PROCEDURE add_line ( pnt1, pnt2 : point;
                     ltype      : integer;
                     width      : integer;
                     spacing    : real;
                     ovrshut    : real;
                     color      : integer); PUBLIC;

See the difference? By using the type definition we are able to pass one data structure rather than 5 separate parameters.

You do not have to use record structures at all but you should understand them since the entire entity definition is based on one big record structure.

returning to our outline...

1. Tell DCAL our intention to create an entity and initialize a 'blank' entity

ent_init (ent, entlin);

this tells DCAL we want to initialize all the required fields of an entlin. We are using our variable ent of entity type to define our new line entity. All of the possible entities are described in the DCAL manual. Entlin is a constant defined within DCAL. More on this later.

2. Describe the entity by assigning values to it's fields

ent.linpt1   := pnt1;
ent.linpt2   := pnt2;
ent.linpt1.z := zbase; ! this line will have no height
ent.linpt2.z := zbase;

Here we define the required properties of an entity of type entlin. Notice the use of the zbase constant. zbase is the current z base setting. By using this we assure that the line is drawn with no height. A line will be created with its base set to the current z base. By setting it's height to match this we have defined a 'flat' line. If you wanted a line of a specific height simply plug in the desired height. Use care with your units. You may be tempted to describe an 8'-0" height as 8.0 but in DCAL all units are based on 1/32 of an inch. Some math is required to get what you want.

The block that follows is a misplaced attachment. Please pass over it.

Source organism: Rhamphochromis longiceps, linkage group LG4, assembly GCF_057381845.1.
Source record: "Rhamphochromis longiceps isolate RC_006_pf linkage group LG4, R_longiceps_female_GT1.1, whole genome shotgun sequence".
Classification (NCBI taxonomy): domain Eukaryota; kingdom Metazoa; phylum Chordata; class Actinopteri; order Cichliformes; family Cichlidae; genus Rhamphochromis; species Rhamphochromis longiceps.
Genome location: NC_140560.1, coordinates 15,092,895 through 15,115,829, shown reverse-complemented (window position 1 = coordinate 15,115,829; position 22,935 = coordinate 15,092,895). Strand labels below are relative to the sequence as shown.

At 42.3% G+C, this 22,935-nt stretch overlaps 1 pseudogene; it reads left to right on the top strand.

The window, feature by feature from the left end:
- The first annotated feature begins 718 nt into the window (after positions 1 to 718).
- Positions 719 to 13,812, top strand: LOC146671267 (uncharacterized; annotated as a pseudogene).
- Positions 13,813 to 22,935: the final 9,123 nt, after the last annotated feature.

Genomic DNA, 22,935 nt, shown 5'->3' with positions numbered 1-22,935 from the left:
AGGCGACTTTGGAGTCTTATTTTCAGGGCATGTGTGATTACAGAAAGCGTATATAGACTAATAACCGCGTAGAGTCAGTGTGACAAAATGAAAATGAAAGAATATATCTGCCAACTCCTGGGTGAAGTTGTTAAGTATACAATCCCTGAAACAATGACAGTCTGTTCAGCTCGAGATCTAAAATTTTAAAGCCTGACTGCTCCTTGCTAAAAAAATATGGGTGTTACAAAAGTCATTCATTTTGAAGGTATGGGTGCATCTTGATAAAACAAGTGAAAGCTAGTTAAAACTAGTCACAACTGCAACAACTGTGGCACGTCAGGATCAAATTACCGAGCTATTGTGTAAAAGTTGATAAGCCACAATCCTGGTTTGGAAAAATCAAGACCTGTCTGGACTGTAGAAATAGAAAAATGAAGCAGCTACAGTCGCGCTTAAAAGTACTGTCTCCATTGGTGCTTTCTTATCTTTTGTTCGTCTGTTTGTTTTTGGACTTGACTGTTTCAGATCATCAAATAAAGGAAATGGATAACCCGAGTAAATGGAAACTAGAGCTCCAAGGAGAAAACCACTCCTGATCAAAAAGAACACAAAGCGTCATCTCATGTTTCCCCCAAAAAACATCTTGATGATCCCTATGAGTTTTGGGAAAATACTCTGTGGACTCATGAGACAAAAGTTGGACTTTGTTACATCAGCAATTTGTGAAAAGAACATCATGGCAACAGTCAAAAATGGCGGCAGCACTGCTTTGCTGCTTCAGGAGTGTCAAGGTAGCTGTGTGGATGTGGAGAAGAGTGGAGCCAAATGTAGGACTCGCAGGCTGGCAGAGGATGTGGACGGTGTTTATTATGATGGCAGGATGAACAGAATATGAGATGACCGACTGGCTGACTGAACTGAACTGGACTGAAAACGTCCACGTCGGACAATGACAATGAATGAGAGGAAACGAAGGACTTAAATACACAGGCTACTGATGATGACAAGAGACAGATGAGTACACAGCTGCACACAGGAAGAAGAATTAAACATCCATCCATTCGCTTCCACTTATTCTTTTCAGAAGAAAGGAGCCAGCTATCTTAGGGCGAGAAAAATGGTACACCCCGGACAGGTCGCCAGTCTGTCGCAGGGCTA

1 unit =1/32, 1 inch = 32 units (1x32), 1 foot = 384 units (12x32)

It is sometimes helpful to define some constants such as:

CONST
  inch = 32.0;
  feet = 384.0;

Then you are free to do the following:

ent.linpt2.z := (3.0 * feet) + (6.0 * inch); ! this will evaluate to 3'-6"

and it may be easier for you to understand.

back to our example...

3. Add the entity to the database

  ent_add (ent);

Does exactly what it says. Adds entity 'ent' to the database. So we are done, right? Nope. We have added the definition of our entity to the database BUT this does not draw it to the screen. So, just do ent_draw then, right? Nope. Not yet.

One quirk of creating entities is you cannot set the color, line type, etc. in the first pass. If you were to draw this entity it would have all the current settings for line type, color, etc. Even if you were to assign values to these fields, as our next few lines of code will do, THEN call ent_add you would not get the desired results. This is simply the way DCAL works. What I like to do is set all the required fields of the entity. By required, I refer to those that are specific to the entity type. Then add the entity. Finally set the common fields such as color, line type, etc and update the entity.

This is what the next few lines of our example do.

4. Optionally set other fields

  ent.ltype   := line.ltype;
  ent.width   := line.width;